Many of the grass and broadleaf control products will fall into the sulfonyl-urea class of chemistry: Certainty, Katana, Manor, Monument, and Revolver. These are primarily used in warm-season turfgrasses for the removal of annual and perennial grassy weeds; however, most will control a spectrum of broadleaf weeds. These are often called “transition products” as they are used to remove cool-season grasses from warm-season grasses during spring transition.
Several combination products specifically designed and marketed as grass and broadleaf control products include quinclorac as one of their active ingredients: Onetime, Q4 Plus, Quincept, and Solitare. Manufacturers were quick to formulate and re-formulate products with the loss of MSMA and the addition of quinclorac is an excellent substitution.
Tenacity provides excellent control of many grassy and broadleaf weeds as a post-emergent and can be used on established or newly seeded turfgrasses.
Grass and Broadleaf Weed Control Products
B, Bh, C, K, SP, StA, Z
B, C, K, SP, StA, Z, KB, TF, PR
B,SP, Z, KB, TF, PR
B, C, SP, Z
B, C, StA, Z, KB
quinclorac + MCPP + dicamba
B, SP, Z, KB, TF, PR
quinclorac + sulfentrazone + 2,4-D + dicamba
B, KB, TF, PR
2,4-D + quinclorac + dicamba
B, Z, KB, TF, PR
sulfentrazone + quinclorac
B, C, SP, Z, KB, TF, PR
C, KB, TF, PR
Sedge control products remain strong and offer excellent versatility for both warm and cool-season grasses. Prosedge and Sedgehammer provide control of sedges in cool-season grasses, where Certainty and Monument not only provide excellent sedge control in warm-season grasses, but also control annual and perennial grasses and some broadleaf weeds.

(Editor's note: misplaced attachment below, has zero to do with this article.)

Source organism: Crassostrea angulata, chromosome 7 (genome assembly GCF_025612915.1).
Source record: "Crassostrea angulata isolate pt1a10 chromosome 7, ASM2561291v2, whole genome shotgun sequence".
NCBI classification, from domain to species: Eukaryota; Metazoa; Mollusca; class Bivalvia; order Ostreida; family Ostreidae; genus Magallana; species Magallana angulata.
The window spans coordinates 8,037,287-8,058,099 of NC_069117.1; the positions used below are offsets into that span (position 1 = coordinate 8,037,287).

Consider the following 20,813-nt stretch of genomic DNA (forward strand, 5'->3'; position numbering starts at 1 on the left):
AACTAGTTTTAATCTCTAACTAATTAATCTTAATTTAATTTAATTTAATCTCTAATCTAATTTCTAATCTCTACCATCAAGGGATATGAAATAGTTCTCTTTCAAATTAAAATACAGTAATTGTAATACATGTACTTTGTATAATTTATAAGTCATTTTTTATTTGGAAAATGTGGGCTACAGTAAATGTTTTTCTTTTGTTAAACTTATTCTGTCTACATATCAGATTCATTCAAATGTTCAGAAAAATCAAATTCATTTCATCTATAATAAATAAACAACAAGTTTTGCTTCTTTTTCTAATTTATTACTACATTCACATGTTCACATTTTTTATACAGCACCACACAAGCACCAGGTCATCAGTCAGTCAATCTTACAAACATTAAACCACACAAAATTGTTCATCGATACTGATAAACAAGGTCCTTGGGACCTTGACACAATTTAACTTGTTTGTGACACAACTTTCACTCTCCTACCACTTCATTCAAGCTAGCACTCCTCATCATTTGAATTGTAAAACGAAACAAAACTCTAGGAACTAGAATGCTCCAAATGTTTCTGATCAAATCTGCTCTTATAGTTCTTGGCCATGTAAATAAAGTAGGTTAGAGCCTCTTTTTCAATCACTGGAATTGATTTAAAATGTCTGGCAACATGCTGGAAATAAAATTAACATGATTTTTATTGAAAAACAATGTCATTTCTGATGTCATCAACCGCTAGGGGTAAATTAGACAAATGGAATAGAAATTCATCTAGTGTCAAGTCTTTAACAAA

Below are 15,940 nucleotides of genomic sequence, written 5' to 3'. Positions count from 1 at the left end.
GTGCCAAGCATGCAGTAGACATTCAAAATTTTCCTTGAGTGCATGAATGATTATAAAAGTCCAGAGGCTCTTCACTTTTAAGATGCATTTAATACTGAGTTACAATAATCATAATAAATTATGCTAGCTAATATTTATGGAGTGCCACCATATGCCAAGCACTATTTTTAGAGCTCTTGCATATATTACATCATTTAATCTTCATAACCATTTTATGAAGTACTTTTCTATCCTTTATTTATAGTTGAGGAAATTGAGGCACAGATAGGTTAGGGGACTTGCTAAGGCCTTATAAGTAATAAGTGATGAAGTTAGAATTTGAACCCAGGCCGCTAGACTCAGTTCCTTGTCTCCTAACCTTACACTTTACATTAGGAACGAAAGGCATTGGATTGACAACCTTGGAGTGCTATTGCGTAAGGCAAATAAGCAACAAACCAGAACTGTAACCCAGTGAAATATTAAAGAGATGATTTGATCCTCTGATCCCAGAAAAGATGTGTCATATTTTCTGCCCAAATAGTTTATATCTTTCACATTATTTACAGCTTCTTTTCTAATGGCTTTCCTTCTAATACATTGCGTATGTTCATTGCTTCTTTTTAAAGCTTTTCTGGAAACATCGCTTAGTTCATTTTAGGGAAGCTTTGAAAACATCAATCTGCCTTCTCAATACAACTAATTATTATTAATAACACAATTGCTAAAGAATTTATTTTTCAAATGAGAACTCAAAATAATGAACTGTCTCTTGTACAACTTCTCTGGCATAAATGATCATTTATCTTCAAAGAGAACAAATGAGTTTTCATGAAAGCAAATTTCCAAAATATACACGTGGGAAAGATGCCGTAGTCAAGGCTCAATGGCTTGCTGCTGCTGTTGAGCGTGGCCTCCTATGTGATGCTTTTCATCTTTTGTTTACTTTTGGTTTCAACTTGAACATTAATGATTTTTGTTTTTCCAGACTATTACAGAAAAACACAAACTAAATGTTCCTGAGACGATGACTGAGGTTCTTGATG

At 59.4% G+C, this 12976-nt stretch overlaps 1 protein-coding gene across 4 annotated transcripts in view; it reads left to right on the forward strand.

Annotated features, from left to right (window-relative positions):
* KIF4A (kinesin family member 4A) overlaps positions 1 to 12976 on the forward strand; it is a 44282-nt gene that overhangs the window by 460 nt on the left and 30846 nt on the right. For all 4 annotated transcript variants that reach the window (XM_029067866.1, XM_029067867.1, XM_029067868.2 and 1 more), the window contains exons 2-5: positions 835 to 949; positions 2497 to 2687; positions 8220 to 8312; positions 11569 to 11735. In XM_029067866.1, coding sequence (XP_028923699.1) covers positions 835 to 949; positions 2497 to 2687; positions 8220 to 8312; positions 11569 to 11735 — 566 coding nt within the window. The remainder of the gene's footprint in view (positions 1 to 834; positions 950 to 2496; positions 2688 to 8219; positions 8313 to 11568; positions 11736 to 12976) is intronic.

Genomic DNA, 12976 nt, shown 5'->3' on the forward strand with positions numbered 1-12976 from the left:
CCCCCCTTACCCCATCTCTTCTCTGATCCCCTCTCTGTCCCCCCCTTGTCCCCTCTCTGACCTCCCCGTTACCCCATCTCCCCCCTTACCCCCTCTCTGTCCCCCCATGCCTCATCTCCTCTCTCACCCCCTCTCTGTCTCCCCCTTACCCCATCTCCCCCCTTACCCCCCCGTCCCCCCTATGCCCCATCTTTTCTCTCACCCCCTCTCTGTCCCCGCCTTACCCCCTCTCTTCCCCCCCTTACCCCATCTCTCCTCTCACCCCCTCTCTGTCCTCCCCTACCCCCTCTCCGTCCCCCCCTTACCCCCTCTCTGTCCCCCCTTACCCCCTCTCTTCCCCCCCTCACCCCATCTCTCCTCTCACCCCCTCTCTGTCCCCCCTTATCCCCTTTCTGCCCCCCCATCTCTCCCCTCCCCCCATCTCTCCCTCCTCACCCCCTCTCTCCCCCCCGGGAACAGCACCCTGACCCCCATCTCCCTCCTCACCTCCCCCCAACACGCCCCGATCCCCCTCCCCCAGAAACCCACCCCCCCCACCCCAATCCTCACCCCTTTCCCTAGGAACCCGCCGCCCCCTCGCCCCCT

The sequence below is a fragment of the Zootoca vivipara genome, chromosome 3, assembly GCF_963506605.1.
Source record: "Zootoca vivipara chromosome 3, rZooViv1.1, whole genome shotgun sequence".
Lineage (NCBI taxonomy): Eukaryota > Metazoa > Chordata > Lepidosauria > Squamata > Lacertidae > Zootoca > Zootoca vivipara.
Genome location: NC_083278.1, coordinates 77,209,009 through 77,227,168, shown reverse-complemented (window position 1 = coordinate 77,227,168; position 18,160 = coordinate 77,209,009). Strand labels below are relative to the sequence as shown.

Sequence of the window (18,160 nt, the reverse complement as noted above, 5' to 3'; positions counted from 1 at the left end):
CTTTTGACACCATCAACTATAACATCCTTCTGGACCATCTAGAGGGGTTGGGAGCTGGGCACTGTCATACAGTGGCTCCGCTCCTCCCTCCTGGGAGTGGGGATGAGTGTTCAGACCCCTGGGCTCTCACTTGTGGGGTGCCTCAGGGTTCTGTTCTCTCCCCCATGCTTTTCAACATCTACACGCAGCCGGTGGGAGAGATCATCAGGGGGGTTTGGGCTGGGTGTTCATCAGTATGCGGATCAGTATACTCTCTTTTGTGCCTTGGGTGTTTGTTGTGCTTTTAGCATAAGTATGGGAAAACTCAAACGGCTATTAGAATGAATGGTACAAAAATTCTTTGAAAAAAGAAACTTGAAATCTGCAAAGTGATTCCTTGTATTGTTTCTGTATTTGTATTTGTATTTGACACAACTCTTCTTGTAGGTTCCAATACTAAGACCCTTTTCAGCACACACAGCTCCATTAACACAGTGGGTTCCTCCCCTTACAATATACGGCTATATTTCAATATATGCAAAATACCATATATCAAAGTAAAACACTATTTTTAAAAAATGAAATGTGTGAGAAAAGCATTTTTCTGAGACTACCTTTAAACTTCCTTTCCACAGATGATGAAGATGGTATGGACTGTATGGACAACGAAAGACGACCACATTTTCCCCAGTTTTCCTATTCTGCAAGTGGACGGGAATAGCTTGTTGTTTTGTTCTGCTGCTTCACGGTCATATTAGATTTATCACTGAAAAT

All herbicide information is presented with the understanding that no endorsement of named products is intended by STMA or the University of Missouri, nor criticism implied of similar products that are not mentioned. This article is not a substitution for any product label. Before using any herbicide please read the label carefully for directions on application procedures, application rates, first aid, storage and disposal. Make sure that the herbicide is properly registered for the intended use. Carefully read all precautions on turfgrass sensitivity to products and timings.
Company websites readily allow access to and the downloading of product labels and MSDS’s. Manufacturers and suppliers maintain toll-free numbers for the purpose of providing answers to any technical question you may have on their specific products. You can also contact your local extension office.
Brad Fresenburg is an assistant extension professor for the University of Missouri in Turfgrass Sciences. He can be reached by email at firstname.lastname@example.org.